Re: Question about cookie protection and FormsAuthentication.Encry



You are right :)

But there is a 4th purpose:

The FormsAuthenticationModule has to read the cookie on every request - the protection setting tells the module if the cookie is ought to be encrypted and signed.


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Dominick Baier (http://www.leastprivilege.com)

Developing More Secure Microsoft ASP.NET 2.0 Applications (http://www.microsoft.com/mspress/books/9989.asp)

Sorry.. I was a little unclear in my follow-up.. I'm trying to figure
out what the correlation between protection="all" in the web.config,
FormsAuthentication.Encrypt, and actually having the cookie be
protected is.

But, based upon your responses, I think I am putting it together.. it
just took a while to sink in. Is the following statement correct?:

The built-in .NET SetAuthCookie/GetAuthCookie/RedirectFromLogin reads
the protection="all" tag from the web.config to determine whether or
not to call FormsAuthentication.Encrypt to protect the cookie.
However, if I manually create the cookie, then specifying
protection="All" doesn't actually do anything for me, since its sole
purpose was to tell those 3 functions above whether to encrypt or not.

Is that right? Thanks again for all the responses!

"Dominick Baier" wrote:

If you don't enforce encryption and validation - everybody can create
a ticket and use it to logon to your application - thats the
implication ;)

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Dominick Baier (http://www.leastprivilege.com)
Developing More Secure Microsoft ASP.NET 2.0 Applications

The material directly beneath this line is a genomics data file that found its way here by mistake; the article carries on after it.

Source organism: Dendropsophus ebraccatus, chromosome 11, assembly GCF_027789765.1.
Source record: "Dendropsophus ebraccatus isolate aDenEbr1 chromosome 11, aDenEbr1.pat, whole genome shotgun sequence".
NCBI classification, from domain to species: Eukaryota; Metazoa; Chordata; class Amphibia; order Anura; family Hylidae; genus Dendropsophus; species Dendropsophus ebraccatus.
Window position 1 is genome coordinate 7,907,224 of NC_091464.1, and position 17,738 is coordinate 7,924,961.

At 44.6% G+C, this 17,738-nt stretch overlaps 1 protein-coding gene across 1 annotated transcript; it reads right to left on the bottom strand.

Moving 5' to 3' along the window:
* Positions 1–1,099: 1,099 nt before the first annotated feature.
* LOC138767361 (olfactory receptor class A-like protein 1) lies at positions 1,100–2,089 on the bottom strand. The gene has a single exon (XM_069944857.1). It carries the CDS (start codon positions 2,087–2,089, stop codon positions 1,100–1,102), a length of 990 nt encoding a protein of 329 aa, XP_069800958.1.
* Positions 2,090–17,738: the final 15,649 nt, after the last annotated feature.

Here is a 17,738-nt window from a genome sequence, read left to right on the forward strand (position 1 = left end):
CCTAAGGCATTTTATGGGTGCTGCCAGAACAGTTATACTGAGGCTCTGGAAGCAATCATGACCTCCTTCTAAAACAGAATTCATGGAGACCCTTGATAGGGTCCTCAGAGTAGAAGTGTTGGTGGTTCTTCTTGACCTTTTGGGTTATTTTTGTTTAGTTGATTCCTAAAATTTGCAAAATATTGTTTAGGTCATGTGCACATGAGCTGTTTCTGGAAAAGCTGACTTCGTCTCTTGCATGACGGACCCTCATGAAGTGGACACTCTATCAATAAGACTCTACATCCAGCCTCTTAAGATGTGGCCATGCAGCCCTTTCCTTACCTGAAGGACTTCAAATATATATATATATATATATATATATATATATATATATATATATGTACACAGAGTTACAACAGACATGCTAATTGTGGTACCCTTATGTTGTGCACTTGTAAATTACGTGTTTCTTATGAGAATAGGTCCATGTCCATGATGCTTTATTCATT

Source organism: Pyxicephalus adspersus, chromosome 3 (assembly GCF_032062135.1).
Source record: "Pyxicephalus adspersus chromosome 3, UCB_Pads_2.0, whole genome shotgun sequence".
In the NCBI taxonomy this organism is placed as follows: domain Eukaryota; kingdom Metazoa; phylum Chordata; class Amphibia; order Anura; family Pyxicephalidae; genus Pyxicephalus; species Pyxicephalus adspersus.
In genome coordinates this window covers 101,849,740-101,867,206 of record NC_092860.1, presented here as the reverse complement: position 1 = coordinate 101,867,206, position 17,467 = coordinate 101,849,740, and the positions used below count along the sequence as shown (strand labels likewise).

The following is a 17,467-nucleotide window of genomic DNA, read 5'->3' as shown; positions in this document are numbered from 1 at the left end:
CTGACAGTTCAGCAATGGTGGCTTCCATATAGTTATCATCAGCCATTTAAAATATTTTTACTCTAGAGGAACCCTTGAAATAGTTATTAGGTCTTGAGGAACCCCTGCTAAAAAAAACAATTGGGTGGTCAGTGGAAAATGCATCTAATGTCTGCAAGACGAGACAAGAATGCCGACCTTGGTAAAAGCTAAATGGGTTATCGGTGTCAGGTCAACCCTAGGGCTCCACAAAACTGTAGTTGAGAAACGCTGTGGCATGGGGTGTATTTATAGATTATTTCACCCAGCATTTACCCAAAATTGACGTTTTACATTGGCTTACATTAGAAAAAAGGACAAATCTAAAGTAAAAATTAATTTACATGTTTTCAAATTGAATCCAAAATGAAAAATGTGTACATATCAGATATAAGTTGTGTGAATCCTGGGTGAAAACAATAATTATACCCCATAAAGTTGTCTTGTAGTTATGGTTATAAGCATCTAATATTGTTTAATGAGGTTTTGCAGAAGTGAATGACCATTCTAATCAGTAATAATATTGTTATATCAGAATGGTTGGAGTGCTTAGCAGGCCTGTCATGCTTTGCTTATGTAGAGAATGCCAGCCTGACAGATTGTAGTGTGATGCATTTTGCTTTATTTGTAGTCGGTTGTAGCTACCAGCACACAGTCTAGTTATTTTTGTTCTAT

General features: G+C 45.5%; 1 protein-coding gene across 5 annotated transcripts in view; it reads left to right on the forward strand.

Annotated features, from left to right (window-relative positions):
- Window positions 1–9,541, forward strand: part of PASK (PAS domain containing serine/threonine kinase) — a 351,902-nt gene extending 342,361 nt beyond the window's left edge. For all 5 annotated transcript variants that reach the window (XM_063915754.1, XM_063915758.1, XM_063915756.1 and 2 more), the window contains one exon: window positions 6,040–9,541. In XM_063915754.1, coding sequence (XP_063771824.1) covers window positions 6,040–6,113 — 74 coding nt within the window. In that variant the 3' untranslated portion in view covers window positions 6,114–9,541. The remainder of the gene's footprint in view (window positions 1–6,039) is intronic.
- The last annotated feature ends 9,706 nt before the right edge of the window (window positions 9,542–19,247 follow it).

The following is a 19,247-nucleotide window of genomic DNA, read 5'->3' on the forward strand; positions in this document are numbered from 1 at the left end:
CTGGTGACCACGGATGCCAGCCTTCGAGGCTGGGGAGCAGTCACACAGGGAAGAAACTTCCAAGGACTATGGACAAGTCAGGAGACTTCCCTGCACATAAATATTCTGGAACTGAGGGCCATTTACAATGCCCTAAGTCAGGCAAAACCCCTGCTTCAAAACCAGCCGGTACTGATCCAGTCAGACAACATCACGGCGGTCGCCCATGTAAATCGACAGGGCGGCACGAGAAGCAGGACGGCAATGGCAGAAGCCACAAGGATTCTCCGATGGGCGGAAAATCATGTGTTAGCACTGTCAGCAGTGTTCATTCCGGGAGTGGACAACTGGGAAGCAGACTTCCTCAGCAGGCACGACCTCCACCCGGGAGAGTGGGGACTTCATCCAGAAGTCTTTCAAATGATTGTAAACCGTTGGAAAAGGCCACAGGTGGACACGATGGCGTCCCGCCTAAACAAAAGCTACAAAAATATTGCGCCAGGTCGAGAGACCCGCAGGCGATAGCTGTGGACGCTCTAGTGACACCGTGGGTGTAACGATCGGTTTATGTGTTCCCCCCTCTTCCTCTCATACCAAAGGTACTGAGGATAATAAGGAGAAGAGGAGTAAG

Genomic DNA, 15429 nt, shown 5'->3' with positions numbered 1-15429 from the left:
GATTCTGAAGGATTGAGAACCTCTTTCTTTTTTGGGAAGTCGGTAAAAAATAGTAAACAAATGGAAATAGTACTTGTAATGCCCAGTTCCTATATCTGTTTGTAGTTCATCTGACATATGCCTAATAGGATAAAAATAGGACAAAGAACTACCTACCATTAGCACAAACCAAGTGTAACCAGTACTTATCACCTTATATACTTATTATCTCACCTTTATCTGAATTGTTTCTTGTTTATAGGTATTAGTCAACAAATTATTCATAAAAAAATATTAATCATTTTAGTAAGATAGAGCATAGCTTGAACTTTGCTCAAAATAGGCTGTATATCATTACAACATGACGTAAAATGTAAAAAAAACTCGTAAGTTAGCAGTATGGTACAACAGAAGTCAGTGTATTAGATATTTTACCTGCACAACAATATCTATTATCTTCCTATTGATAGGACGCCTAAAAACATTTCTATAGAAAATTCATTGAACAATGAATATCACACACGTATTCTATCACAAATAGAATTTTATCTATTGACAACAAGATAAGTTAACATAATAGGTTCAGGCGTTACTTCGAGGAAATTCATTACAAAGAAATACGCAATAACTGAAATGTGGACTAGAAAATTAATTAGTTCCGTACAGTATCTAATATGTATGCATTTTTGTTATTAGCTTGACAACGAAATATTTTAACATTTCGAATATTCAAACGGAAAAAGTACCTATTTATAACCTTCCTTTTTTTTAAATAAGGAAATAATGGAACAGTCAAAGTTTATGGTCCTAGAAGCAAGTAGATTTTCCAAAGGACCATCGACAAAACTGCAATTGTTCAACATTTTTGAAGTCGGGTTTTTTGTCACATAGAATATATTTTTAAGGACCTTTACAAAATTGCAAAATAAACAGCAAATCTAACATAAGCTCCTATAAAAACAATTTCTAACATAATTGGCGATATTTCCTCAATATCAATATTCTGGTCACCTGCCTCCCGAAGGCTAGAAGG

(http://www.microsoft.com/mspress/books/9989.asp)

Just to make sure I am clear on this... are you saying if I manually
created the authentication ticket and I don't call
FormsAuthentication.Encrypt on the ticket then the cookie will NOT
be encrypted and tamper-proof? What are the security implications of
not having called FormsAuthentication.Encrypt when I manually create
the ticket? Thanks again for the information!

"Dominick Baier" wrote:

You only need to call Encrypt if you are manually creating the
FormsAuthenticationTicket and adding it to the cookies collection.

If you are using FormsAuthentication.SetAuthCookie or
RedirectFromLoginPage this is done automatically for you (according
to config settings).

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Dominick Baier (http://www.leastprivilege.com)
Developing More Secure Microsoft ASP.NET 2.0 Applications
(http://www.microsoft.com/mspress/books/9989.asp)
I'm a little unclear on when exactly I would need to use
FormsAuthentication.Encrypt. If I have the cookie protection in
the web.config set to All (i.e. <forms loginUrl="login.aspx"
protection="All">), shouldn't my cookie already be encrypted and
tamper-proof even if I don't encrypt the authentication ticket
using FormsAuthentication.Encrypt? What do I gain by also using
FormsAuthentication.Encrypt in addition to the the web.config
setting? Or is this more of a double-check than anything else?



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